Kinds of Subject Verb Agreement

by Dawn Westin

Subject-verb agreement errors are among the most common mistakes that students make on their school papers. The general rule holds that singular nouns should accompany singular verbs, while plural nouns should accompany plural verbs. However, identifying a noun as either singular or plural can be tricky. There are several types of subject-verb agreement that students and writers must be familiar with to produce grammatically correct work.

Compound Subjects Using "And"

When a subject's sentence is made up of two or more nouns or pronouns combined by the conjunction "and," writers should use a plural verb. The sentence "Matt and Ryan were at the park." uses proper subject-verb agreement because Matt and Ryan are two people, and "were" is a plural verb.

Singular Nouns Using "Or" or "Nor"

When a subject's sentence is made up of two or more singular nouns or pronouns combined by the conjunction "or" or the conjunction "nor," the writer should use a singular verb. The subject and verb of the sentence "The red pen or the blue pen is on my desk." are in agreement because only one of the two pens is on the desk, and the verb "is" is a singular verb.

Singular and Plural Nouns Using "Or" or "Nor"

When a subject's sentence is comprised of one or more singular nouns or pronouns and one or more plural nouns or pronouns combined with "or" or "nor," the writer should use the form of the verb that agrees with whichever noun is closest to the verb. For example, the sentence "My brother or my sisters get the the mail every day." uses the plural verb "get" since the plural noun "sisters" is nearest to the verb.

Singular Subjects that Sound Plural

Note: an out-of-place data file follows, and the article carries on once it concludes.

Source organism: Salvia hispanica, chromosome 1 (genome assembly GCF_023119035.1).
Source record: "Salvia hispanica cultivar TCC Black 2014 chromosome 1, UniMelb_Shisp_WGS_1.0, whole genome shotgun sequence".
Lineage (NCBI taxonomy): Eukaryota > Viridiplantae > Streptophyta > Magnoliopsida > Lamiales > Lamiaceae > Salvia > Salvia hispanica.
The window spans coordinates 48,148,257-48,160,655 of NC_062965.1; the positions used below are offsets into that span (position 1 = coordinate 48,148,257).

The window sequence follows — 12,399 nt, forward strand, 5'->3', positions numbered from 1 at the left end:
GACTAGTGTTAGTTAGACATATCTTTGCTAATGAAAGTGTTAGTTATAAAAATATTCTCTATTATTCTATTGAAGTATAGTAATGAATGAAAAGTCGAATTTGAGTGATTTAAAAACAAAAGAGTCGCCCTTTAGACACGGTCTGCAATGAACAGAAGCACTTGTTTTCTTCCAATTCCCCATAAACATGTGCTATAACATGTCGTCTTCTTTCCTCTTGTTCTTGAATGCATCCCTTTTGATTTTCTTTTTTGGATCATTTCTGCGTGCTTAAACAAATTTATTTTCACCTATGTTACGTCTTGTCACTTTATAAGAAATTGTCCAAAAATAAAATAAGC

Writers must be careful when using the singular nouns "either," "neither," everyone," "everybody," anyone," "nobody" and "no one." Although these nouns sound as though they may refer to more than one person or thing, they are all singular and should therefore be paired with singular verbs. The sentence "Everybody likes my mom's cooking." uses the singular verb "likes" because "everybody" refers to each individual "body," or person.

Singular Subjects that End in "S"

Nouns such as "mathematics," "news," and "social studies" are singular even though they end in "s" and should be followed by singular verbs. The sentence "Mathematics is my least favorite subject." uses the singular verb "is" because mathematics is one discipline.

Collective Nouns

Some nouns such as "team," "group," "band," "family" and "class" imply the involvement of several people, but are, nonetheless, singular nouns because they refer to collective entities. The sentence "The band sings my favorite song." uses the singular verb "sings." Although the band is comprised of more than one member, the subject "band" refers to the group as a whole unit.

Accompanying Expressions

A singular subject remains singular when followed by expressions such as "with," "accompanied by," "including," and "as well" and should still be followed by a singular verb. The sentence "My wife, accompanied by her friend, volunteers at the preschool every Thursday." uses the singular verb "volunteers" because the addition of the phrase "accompanied by her friend" does not affect the singularity of the sentence's subject.

About the Author

Dawn Westin is an experienced professional writer who has contributed articles to publications including "South Magazine" and "The Inkwell." She holds a BA in English and professional communications from Armstrong Atlantic State University and currently takes courses at Georgia Southern University in hopes of soon enrolling in medical school.

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